Study links burglary reduction to increase in alarms systems.
Over the years I've seen results of research studies that have attempted to measure the effectiveness of security systems on crime. Although all of them were probably well-intentioned, none -- in my estimation -- ever seemed to prove definitively that security systems reduce crime. This is because there are many factors that are part of the crime equation -- for example, demographics. A swelling of the teen/young adult population is believed to contribute to higher property crime rates. A poor economy also increases crime rates. There are other factors, as well.
But according to news released this week from Rutgers University School of Criminal Justice (SCJ) in Newark, N.J., a study has been concluded that conquered the challenge of measuring the singular effect of intrusion alarm systems on crime. The result, according to Rutgers: ALARMS WORK!
A comprehensive study of five years of statistics by researchers at Rutgers found that residential burglar alarm systems decrease crime. While other studies have concluded that most burglars avoid alarm systems, this is the first study to focus on alarm systems while scientifically ruling out other factors that could have impacted the crime rate, the Rutgers report stated.
Researchers concentrated on analyzing crime data provided by the Newark Police Department. “Data showed that a steady decrease in burglaries in Newark between 2001 and 2005 coincided with an increase in the number of registered home burglar alarms,” said study author Dr. Seungmug Lee, who received his doctoral degree from SCJ in 2008 and presently teaches at Ohio Northern University in Ada, Ohio. “The study credits the alarms with the decrease in burglaries and the city’s overall crime rate.”
In short, the study found that an installed burglar alarm makes a dwelling less attractive to the would-be and active intruders and protects the home without displacing burglaries to nearby homes.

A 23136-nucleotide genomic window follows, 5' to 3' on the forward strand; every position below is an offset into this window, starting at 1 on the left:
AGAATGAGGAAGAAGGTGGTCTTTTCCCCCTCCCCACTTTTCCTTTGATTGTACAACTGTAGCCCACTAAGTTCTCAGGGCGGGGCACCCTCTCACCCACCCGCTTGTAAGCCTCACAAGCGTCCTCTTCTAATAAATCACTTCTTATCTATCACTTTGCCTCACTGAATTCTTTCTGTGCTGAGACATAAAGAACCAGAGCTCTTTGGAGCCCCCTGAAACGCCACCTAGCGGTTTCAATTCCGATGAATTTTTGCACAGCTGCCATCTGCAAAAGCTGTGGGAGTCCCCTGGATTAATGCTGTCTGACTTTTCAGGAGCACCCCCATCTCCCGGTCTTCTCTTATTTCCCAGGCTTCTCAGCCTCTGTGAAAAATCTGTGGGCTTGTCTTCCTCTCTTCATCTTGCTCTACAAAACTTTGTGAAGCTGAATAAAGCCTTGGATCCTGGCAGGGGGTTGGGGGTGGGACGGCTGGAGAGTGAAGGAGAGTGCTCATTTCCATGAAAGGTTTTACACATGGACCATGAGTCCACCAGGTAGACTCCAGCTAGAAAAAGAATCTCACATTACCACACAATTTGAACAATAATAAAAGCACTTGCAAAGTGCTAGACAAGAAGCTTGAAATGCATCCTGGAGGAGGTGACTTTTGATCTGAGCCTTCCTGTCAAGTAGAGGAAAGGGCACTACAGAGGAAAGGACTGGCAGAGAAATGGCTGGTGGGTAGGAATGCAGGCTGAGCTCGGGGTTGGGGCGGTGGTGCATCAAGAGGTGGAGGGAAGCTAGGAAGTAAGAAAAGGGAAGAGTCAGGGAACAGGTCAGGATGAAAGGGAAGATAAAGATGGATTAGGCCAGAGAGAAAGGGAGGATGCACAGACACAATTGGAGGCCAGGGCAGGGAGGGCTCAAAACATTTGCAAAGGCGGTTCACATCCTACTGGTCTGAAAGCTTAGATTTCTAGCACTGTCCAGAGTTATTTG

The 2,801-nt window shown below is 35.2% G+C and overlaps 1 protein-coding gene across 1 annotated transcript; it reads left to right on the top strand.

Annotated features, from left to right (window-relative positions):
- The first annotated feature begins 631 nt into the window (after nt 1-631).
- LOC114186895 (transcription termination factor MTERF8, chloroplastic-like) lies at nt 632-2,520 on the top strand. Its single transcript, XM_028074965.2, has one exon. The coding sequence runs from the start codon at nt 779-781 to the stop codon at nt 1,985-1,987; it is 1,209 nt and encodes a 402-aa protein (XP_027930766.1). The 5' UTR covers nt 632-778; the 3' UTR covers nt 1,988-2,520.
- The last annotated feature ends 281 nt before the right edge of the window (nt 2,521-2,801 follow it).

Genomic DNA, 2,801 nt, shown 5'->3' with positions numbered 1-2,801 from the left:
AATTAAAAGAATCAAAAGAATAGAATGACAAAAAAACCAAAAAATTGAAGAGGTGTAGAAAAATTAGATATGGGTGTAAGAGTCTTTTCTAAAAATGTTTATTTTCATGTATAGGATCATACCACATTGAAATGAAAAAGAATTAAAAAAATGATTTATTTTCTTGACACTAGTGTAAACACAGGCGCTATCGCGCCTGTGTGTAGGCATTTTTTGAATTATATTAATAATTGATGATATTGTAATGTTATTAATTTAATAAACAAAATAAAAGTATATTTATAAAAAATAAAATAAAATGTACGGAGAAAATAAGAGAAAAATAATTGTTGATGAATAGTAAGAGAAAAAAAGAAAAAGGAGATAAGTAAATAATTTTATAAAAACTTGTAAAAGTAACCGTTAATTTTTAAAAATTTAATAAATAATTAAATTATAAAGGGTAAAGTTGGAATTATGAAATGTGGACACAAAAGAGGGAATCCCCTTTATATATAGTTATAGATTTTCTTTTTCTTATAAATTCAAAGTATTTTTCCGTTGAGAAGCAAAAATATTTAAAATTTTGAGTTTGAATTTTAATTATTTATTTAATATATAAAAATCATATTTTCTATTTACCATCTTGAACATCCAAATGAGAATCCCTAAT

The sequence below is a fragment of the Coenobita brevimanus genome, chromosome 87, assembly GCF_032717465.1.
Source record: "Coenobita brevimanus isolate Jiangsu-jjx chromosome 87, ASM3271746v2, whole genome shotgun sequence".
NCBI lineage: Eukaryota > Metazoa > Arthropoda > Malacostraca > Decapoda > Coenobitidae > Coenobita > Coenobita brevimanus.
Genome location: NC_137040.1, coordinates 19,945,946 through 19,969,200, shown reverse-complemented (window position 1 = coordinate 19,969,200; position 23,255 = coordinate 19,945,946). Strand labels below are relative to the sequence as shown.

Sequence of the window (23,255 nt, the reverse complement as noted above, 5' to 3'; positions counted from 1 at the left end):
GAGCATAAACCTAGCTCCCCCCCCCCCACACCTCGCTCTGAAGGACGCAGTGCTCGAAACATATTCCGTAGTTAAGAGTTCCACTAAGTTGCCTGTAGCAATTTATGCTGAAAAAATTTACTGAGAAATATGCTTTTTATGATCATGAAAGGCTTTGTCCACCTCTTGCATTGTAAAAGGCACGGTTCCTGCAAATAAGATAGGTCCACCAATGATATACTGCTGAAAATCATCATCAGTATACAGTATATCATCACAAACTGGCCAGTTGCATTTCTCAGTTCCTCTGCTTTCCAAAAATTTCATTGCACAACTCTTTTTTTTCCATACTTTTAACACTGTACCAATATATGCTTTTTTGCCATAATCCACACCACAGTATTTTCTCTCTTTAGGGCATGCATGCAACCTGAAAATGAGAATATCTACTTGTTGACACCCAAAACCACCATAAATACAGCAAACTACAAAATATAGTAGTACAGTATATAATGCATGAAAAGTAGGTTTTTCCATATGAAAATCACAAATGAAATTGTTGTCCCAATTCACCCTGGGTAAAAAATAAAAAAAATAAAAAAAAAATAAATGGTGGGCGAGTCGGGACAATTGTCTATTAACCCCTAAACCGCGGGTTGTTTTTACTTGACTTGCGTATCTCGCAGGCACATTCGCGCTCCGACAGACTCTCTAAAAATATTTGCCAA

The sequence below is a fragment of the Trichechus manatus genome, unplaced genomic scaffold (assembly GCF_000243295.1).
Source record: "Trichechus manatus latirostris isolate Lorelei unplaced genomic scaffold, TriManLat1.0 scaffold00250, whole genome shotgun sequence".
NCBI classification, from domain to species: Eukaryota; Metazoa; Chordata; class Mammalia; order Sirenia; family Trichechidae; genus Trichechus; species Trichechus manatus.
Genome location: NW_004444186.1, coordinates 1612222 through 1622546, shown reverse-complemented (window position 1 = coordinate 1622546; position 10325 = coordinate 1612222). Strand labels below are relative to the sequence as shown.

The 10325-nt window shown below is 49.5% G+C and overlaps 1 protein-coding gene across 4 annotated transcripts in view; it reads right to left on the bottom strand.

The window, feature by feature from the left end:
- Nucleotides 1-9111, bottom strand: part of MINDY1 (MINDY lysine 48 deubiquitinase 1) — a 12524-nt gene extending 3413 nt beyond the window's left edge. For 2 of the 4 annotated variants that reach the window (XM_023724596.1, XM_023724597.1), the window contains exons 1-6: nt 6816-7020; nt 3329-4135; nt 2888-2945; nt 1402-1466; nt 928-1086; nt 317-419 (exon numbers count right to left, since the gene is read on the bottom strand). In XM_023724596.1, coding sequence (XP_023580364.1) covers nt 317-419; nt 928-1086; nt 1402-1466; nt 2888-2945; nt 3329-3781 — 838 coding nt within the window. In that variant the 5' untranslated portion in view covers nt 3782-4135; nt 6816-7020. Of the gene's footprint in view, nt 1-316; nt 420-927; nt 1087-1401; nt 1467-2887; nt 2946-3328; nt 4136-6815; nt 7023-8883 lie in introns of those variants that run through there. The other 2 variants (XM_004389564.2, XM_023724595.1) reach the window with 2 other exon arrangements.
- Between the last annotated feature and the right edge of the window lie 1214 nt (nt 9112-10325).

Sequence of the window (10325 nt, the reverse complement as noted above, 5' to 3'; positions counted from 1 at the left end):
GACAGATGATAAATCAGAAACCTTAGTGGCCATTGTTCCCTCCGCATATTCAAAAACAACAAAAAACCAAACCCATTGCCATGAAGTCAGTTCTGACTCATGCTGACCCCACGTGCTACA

The study also concluded that the deterrent effect of alarms is felt in the community at large. “Neighborhoods in which burglar alarms were densely installed have fewer incidents of residential burglaries than the neighborhoods with fewer burglar alarms,” the study noted.
The study was conducted with the cooperation of the Newark Police Department and reviewed five years of police data. The more than 300-page study was conducted over a two-year period and funded by the non-profit Alarm Industry Research and Educational Foundation (AIREF). SCJ Professors George L. Kelling, Marcus Felson and Ronald V. Clarke and Professor Robert D. McCrie of John Jay College of Criminal Justice in New York were members of the study’s Faculty Advisory Committee. Dr. Clarke served as committee chair.
“This type of study assists police departments to effectively deploy their limited resources,” said Newark Police Director Garry McCarthy. “The School of Criminal Justice provides valuable insight into the positive impact alarm systems can have in preventing residential burglaries.”
“This is the most comprehensive study of its kind that has ever been conducted,” said Dr. Lee. “By using sophisticated in-depth research techniques, we were able to eliminate the variables that impact crime rates and focus directly on the impact alarm systems have on residential burglaries.”
For more information about “The Impact of Home Burglar Alarm Systems on Residential Burglaries” study, contact Dr. Lee at (419) 772-2597, firstname.lastname@example.org or email@example.com.
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